The Friday Slot - author Margot Livesey
She has an amazing literary pedigree, having been published since 1986, when her first book, a collection of short stories, Learning By Heart, came out in Canada. Since then, seven novels have appeared, including the highly acclaimed Eva Moves the Furniture and The House on Fortune Street, as well as short stories in The New Yorker and Atlantic Monthly. She grew up in the Scottish Highlands and took a degree in English Literature at York University before heading across the Atlantic, and is currently writer-in-residence at Emerson College.
I'd read her novel, The Missing World, when it came out 12 years ago, and wondered why I hadn't heard of her before, why Scotland didn't lay a greater claim to such a wonderful writer. In 2001, Margot published Eva Moves the Furniture, an autobiographical novel about her mother, who died when she was very young, then in 2004 she wrote Banishing Veronica, with a narrator who suffers with Asperger's, based on the son of a friend she knew. Her books are always different, always a challenge, yet 'readable' too. In fact, on that topic of readability, she talks very revealingly in this interview around the time of that book's publication, and I thought it would be worth repeating here what she says:
"As someone who, for almost a decade, got rejections that began "This is beautifully written, but..." I think I had a period as a young writer when I saw beautiful writing as a liability, but I was also confused as to what beautiful writing was. I think I was, like many young writers, infatuated with a certain kind of rather purplish prose, a rather obvious kind of beauty, and I think one of the ways in which I improved as a writer was when I realized that beauty in fiction, and beauty in prose, was more complicated than that. And the challenge was not really to write about a sunset as if it were beautiful, because that had a very obvious beauty. You know the challenge was to write about going to MacDonald's as if it was beautiful. If one's prose was going to be beautiful, then it had to manage to be beautiful about the less obvious as well as the more obvious. It's terribly important to me how my sentences are shaped, and how they sound, and where they carry the reader, even though part of my ambition is that readers will just be able to give themselves over to the flow of the narrative and to the characters and the plot. So I'm trying simultaneously to write prose that I think is beautiful and that can be read and reread with pleasure and that is also not too obtrusive."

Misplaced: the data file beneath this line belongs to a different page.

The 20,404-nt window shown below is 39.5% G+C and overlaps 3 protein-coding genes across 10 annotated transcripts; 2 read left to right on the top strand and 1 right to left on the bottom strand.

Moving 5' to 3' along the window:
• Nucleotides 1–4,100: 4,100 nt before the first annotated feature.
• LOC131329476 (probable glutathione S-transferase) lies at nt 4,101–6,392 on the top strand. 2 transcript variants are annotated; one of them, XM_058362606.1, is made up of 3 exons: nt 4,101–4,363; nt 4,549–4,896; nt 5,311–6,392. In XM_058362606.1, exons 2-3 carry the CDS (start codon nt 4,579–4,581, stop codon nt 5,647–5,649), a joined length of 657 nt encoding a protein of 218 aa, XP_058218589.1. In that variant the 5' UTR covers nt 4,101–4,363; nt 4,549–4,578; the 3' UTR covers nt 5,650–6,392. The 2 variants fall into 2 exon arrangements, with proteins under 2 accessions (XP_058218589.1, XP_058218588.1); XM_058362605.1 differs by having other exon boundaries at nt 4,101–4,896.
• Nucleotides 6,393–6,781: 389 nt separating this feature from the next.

But I'm here to ask her about her new novel, The Flight of Gemma Hardy, a wonderful tale of an orphaned young Scottish girl who goes to work for a strange, silent landowner. Its plot deliberately recalls Jane Eyre, and Margot has written about the Brontes here, for The Millions website: http://www.themillions.com/2012/02/the-beginning-of-the-brontes.html. As always, it is a sensitive, touching read that reveals something about how we interact with one another, but it's also about how we relate to the spaces around us. I hope it will work to remind those of us in Scotland what a wonderful writer we have in Margot!